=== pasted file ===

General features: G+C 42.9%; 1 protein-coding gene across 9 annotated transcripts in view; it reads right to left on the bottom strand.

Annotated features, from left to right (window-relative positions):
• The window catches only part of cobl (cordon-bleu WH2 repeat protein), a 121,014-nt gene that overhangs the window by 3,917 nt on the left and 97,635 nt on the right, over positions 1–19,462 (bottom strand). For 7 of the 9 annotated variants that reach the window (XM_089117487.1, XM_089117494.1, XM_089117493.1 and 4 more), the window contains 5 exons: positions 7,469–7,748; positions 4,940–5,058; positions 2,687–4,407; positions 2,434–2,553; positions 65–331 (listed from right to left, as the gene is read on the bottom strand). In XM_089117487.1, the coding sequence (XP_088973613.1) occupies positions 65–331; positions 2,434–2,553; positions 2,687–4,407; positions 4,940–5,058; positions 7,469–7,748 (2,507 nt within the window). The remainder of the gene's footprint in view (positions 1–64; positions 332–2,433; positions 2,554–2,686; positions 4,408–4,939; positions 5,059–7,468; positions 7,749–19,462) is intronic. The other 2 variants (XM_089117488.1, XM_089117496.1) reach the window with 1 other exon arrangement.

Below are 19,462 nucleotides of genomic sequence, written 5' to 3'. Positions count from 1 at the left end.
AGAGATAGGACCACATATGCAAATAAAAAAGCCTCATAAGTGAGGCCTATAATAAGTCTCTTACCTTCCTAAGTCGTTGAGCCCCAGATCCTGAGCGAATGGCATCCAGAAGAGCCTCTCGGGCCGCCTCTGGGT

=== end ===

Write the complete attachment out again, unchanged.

General features: G+C 42.9%; 1 protein-coding gene across 9 annotated transcripts in view; it reads right to left on the bottom strand.

Annotated features, from left to right (window-relative positions):
• The window catches only part of cobl (cordon-bleu WH2 repeat protein), a 121,014-nt gene that overhangs the window by 3,917 nt on the left and 97,635 nt on the right, over positions 1–19,462 (bottom strand). For 7 of the 9 annotated variants that reach the window (XM_089117487.1, XM_089117494.1, XM_089117493.1 and 4 more), the window contains 5 exons: positions 7,469–7,748; positions 4,940–5,058; positions 2,687–4,407; positions 2,434–2,553; positions 65–331 (listed from right to left, as the gene is read on the bottom strand). In XM_089117487.1, the coding sequence (XP_088973613.1) occupies positions 65–331; positions 2,434–2,553; positions 2,687–4,407; positions 4,940–5,058; positions 7,469–7,748 (2,507 nt within the window). The remainder of the gene's footprint in view (positions 1–64; positions 332–2,433; positions 2,554–2,686; positions 4,408–4,939; positions 5,059–7,468; positions 7,749–19,462) is intronic. The other 2 variants (XM_089117488.1, XM_089117496.1) reach the window with 1 other exon arrangement.

Below are 19,462 nucleotides of genomic sequence, written 5' to 3'. Positions count from 1 at the left end.
AGAGATAGGACCACATATGCAAATAAAAAAGCCTCATAAGTGAGGCCTATAATAAGTCTCTTACCTTCCTAAGTCGTTGAGCCCCAGATCCTGAGCGAATGGCATCCAGAAGAGCCTCTCGGGCCGCCTCTGGGT